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Sometimes your specific website design or content, or your customization needs will require that you entirely rework small or large parts of the HTML or CSS output of weeblrAMP built-in theme.

One very powerful way to do so is to take advantage of weeblrAMP template overrides feature. In short, the complete AMP pages weeblrAMP generates is built based on a number of template files we call layouts, each representing a small part of the page. For instance, we have individual layouts for:

  • a page header
  • a page footer
  • a page body, which in turns loads multiple smaller layouts
  • each social sharing buttons
  • generating the CSS output
  • outputting Open graph meta data
  • another for Twitter cards
  • and many more

Most importantly, you can override any of these layouts files by your own, simply by placing your version in a specific folder inside your theme, or better, inside a child theme.

Child themes are the preferred options, as they will not be replaced when you update your theme, should a new version of it becomes available

How does this work?

All built-in layouts are stored hierarchically starting from the layouts directory within weeblrAMP. Here is how it looks:

weeblrAMP display layouts folders

Let's zoom-in into the tags folder:

weeblrAMP tags display layouts

We can see/guess that an Instagram image is displayed by a single layout, in the instagram.php file. Starting from the base layouts directory, the path to the layout file is:


We will usually refer to this layout file in a simpler way by using dots and dropping the php suffix:


Assuming we want to modify the way Instagram images are displayed on AMP pages, we should do the following:

  1. Create a child theme of our current theme, say:
  2. Inside that child theme, create a weeblramp/layouts directory: it will serve as a new root for any overrides we will create
  3. Copy the instagram.php using the same sub-directories as the original:

Things should look like this now:

weeblrAMP tags display overrides folders

That's it: this new instagram.php file is the template weeblrAMP will now use instead of its own to display Instagram images. Changes made to this file will be propagated to any situations where an Instagram image is shown.

This was just an example of course. As you can see on previous screenshots, there are many layouts files, and you only need to pick the ones you need for your customization.

You may have noticed that those layouts files are not always for visual element such as Instagram images. Anything output on an AMP page is output through a layout file. For instance:

  • create the amp-analytics element
  • weeblramp.frontend.amp.metadata.meta: output page title, meta description and such
  • weeblramp.frontend.amp.metadata.ogp: output Open Graph meta data

IMPORTANT: you can modify any layout any way you like, but in the end, this will all be converted to AMP content. So simply don't use javascript, or add links to externall CSS files: javascript will be stripped, and external CSS links as well.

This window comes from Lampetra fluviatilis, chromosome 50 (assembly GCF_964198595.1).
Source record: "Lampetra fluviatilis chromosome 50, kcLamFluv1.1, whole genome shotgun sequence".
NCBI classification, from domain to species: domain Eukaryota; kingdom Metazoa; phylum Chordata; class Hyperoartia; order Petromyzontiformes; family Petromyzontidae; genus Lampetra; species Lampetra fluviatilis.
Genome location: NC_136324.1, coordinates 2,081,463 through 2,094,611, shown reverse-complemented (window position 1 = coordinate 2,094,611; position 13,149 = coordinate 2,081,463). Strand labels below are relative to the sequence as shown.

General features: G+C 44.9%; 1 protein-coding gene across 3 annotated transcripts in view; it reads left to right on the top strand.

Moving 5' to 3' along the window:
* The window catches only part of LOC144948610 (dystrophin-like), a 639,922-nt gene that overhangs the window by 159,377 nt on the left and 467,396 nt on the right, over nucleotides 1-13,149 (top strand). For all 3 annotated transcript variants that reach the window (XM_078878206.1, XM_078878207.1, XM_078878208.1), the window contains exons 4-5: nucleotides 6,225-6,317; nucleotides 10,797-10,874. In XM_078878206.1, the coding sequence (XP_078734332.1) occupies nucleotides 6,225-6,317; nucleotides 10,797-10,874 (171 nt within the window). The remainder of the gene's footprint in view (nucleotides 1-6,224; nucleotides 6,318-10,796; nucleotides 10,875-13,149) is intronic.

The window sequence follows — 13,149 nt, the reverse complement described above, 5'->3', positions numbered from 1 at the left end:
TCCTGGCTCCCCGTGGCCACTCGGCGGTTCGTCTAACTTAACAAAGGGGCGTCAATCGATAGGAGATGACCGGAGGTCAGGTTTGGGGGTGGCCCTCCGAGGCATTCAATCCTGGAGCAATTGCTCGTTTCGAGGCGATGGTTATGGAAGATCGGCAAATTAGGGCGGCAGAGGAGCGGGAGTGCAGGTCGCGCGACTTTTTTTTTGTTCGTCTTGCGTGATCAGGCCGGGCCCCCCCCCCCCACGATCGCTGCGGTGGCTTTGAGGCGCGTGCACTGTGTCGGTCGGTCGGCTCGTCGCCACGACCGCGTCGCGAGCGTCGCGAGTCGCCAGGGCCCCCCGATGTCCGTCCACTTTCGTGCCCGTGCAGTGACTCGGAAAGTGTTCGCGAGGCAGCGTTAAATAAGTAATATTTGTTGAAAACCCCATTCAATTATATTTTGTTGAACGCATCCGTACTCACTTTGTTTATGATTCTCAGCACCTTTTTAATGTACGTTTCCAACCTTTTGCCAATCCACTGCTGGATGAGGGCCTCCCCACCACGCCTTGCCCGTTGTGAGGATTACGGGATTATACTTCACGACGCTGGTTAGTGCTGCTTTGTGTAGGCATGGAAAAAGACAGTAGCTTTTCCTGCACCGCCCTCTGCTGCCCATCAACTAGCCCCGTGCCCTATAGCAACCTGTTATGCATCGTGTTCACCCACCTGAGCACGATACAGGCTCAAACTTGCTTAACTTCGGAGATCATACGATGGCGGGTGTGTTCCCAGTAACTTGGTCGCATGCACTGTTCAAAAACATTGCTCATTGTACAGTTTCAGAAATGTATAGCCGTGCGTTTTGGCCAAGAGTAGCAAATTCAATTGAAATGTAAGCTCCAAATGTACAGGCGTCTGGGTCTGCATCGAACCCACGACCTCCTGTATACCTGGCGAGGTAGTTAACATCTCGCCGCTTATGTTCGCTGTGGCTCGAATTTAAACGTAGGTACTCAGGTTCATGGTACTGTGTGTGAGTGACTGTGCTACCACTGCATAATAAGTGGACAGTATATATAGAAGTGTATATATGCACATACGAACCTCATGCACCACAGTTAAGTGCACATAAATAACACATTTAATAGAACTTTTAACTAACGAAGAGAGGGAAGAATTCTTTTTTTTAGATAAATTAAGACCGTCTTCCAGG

That's not all

Just like WordPress (documentation on this page), weeblrAMP also accepts per post, per post type, per page name overrides. To do that, create a separate override files, using the same naming convention as WordPress. Here is an example:

weeblrAMP overrides per content type

We have created overrides for:

  • the Sample page page
  • all Jetpack posts using the Jetpack portofolio custom post type

This uses the same naming convention as WordPress:

  • 'page-' followed by a page "slug" (URL) will only apply to a single page
  • 'single-' followed by a single post "slug" will only apply to a single post
  • 'single-' followed by the "slug" of a custom post type will apply to all posts of that type.

This allow pretty extensive, yet granular customization of all your AMP content.

One more thing

Though for clarity we tend to prefer the use of layouts override in files, as described above, you do not have to put your overrides in separate files, using the same folder hierarchy as the originals. You can use filters instead.

After finding out the suitable layout file for a given piece of content (say our previous Instagram or Open Graph data examples above), weeblrAMP will always run the resulting output (the HTML to display the image or the OGP HTML) through a WordPress filter before using it, following this naming convention:


So we start with weeblramp_layout_, followed by the layout id where dots have been replaced with underscores

Here is an example: to modify the way Instagram images are displayed using a filter, you should udo the following:


function my_custom_amp_instagram_filter( $rawOutput, $data)
    return $rawOutput . '<div>(c) My little company - 2017</div>';

One last thing

weeblrAMP will automatically pick-up layouts files you place in your theme or child theme, in the appropriate folder. But you can also store those overrides in other locations, as long as you inform weeblrAMP that these overrides are available. This is done very simply, using the weeblramp_template_dir filter.

Use this filter to register the root path where you have stored all your additional layouts, and weeblrAMP will check it before using a layout, looking for an override you may have created there.

This is very convenient to package what we could call an AMP theme. This is what we did to build our WooCommerce theme, which packs a set of layouts, that replaces the default built-in posts and categories layouts with some suited for WooCommerce products.